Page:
One example is "Transition House"on Takamijima. Rays of sunlight spill through the holes in the walls and ceiling onto the floor. The lights change with the seasons and weather, making every visit unique.

"Transition House" and other pieces will transport you into an alternate dimension, and they may even change the way you experience the world around you.

2. Encounter Island Culture

Setouchi Triennale

Yodogawa Technique, "Child Chinu - the Black Sea Bream of Uno," 2016. *Child variant of the original Chinu artwork created in 2010. Photo Courtesy of Yasushi Ichikawa

"Child Chinu - the Black Sea Bream of Uno" is a landmark piece of Uno Port in Okayama Prefecture. From afar, the structure appears simply as a cute and colorful fish. However, upon close inspection, you will see that it is composed entirely of waste products.

"Child Chinu" is an example of artists incorporating elements found in the daily lives of residents into their pieces.

The art is not limited to non-interactive structures. On Naoshima is "I ♥ YU", a public bath full of art. Meanwhile, visit Megijima to appreciate a hair salon and a laundromat transformed by art called "Little Shops on the Island."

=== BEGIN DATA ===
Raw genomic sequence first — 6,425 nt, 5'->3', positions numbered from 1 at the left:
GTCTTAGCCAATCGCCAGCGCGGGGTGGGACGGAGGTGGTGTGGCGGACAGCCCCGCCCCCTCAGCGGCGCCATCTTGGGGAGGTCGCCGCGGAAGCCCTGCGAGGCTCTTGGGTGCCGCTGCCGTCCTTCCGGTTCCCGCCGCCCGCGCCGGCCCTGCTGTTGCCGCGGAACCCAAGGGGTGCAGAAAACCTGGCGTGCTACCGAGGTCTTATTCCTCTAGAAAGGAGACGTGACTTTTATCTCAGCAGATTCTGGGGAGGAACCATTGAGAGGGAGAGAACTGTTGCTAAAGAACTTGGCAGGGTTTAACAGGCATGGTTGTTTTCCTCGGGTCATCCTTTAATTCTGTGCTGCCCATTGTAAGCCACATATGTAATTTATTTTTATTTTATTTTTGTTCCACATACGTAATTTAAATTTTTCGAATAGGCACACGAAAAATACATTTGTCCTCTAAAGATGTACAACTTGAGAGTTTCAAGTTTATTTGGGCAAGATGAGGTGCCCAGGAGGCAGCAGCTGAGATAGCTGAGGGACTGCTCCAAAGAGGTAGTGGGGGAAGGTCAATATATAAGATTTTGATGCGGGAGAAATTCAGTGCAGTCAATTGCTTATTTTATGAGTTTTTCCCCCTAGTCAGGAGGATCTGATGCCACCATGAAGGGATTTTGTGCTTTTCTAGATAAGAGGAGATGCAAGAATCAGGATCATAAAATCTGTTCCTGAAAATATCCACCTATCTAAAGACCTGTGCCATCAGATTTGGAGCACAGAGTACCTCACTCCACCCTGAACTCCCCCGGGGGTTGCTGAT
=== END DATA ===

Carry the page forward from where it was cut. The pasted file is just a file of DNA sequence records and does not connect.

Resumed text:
These facilities are open to the public--guests can take a bath or get a haircut. Locals also frequent these places, so you might make some new friends during your visit!

3. Discover the Islands' History


Art for the Hospital Project, Yasashii Bijutsu. "{Tsunagari no Ie} Library," 2016. Photo Courtesy of Kimito Takahashi

The Setouchi Triennale showcases a variety of artwork based on the islands' history.

Oshima used to be the site of a concentration camp for patients diagnosed with leprosy. Works such as the "Art for the Hospital Project, Yasashii Bijutsu," which displays everyday objects of the patients, tell the stories of those who suffered and were discriminated against by the Japanese government.

Teshima, famous for the Teshima Art Museum, was once exploited as an illegal landfill for industrial waste. While the island has restored its original beauty through the collective effort of the local community, the artwork conveys the past struggles.

4. Appreciate the Evolution of Art